Beetle Jelly is the ultimate treat for many fruit eating bug pets or feeding insects. Although it is developed primarily for beetles, it is a treat for many others. Nowadays there is a large variety of different tastes and colours. It is almost sold the same way as dog treats. And it is not cheap too. But, do our crawlers actually need this jelly? And maybe more important: Can you make beetle jelly yourself?
You can easily make your own beetle jelly by adding fruits or vegetables to a mixture of water, sugar, honey and agar-agar powder. Although bug pets do not strictly need beetle jelly, this food source has many advantages. The biggest advantage is that it is easy food to provide when you are away for a couple of days.
You wouldn’t read this article if you were not wondering if beetle jelly works and why you feed it in the first place. Well, you probably know already that beetles and many other bug pets love it. So let’s dive more into why beetle jelly works and how you can make nutritious beetle jelly yourself.
Why feed beetle jelly in the first place?
Let’s get right to it: Do our crawling pets actually need beetle jelly? This question can be answered very briefly with a clear NO. But you would not read this article if you know that there is more to come, don’t you? And yes, there is more to it. Although it is not strictly necessary to feed and your pets can survive just fine without it, there are some major advantages to beetle jelly.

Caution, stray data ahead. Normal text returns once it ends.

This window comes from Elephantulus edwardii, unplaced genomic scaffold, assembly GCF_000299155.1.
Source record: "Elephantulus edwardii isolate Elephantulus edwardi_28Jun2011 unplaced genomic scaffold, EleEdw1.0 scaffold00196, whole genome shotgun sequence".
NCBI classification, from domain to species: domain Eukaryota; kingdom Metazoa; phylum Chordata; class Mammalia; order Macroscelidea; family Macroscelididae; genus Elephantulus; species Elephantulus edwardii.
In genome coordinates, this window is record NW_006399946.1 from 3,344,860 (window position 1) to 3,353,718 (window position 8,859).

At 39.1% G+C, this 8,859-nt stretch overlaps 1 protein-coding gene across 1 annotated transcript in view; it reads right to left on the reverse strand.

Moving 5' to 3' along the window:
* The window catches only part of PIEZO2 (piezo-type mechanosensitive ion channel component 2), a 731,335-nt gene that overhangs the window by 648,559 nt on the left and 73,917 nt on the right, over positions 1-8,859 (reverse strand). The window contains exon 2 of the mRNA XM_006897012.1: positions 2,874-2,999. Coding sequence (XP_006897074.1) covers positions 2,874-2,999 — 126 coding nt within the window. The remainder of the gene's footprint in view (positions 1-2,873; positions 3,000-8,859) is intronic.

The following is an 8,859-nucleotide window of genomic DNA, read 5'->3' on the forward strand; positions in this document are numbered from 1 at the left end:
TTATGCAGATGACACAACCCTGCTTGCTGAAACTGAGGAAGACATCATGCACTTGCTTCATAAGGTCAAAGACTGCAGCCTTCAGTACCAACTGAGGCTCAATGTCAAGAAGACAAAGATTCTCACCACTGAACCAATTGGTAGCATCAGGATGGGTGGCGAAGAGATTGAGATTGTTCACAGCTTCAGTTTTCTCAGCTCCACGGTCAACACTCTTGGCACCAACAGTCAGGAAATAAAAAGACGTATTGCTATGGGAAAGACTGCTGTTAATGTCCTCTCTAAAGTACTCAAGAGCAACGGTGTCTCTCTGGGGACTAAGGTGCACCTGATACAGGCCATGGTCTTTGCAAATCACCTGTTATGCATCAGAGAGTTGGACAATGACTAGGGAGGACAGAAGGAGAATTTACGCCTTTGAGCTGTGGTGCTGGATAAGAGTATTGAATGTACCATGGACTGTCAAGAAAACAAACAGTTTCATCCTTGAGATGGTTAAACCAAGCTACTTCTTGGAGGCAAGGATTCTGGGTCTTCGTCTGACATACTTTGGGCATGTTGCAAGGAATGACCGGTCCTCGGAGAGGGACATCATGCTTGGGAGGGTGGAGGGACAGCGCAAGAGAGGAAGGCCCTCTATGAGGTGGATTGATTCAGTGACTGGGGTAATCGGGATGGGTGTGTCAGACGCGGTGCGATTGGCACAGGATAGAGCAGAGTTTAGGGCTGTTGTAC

6 advantages of using beetle jelly
Beetle jelly has many perks compared to other food sources. What is the advantage of using beetle jelly?
- It is easy to store (also in larger quantities) and doesn’t go to waste in a short time.
- It is easy to feed and easy to refresh the food. You only have to remove the cup without searching for any leftovers in the enclosure. If you clean the cup, you can reuse it for the next portion.
- It can be kept in terrariums for several days without fermenting. That way, it won’t cause a bad smell and will not attract fruit flies that quickly compared to feeding conventional fruit.
- It is an easy food source for many bug species when you are away for a few days. Your bugs still have access to a nutritious food source.
- If someone is ‘bug’ sitting when you are away, it is very easy for them to feed your bug species without much knowledge and room for error. You can make some beetle jelly in advance, and they only have to feed a cup every couple of days.
- In contrast, as the name suggests, beetle jelly can be fed to more bugs than beetles alone: Millipedes, snails, fruit-eating ants, and many different feeder insects. It makes it easy for you and for someone that takes care of all your animals when you are away.
The downside of beetle jelly
That sounds probably very appealing to use only beetle jelly from now on. But there are some downsides to mention. First, you need to provide some variation in beetle jelly flavours; otherwise, there is a probability that your pets will get nutritional deficiencies. It is the same with only feeding them bananas. After a while, they require other food items as well.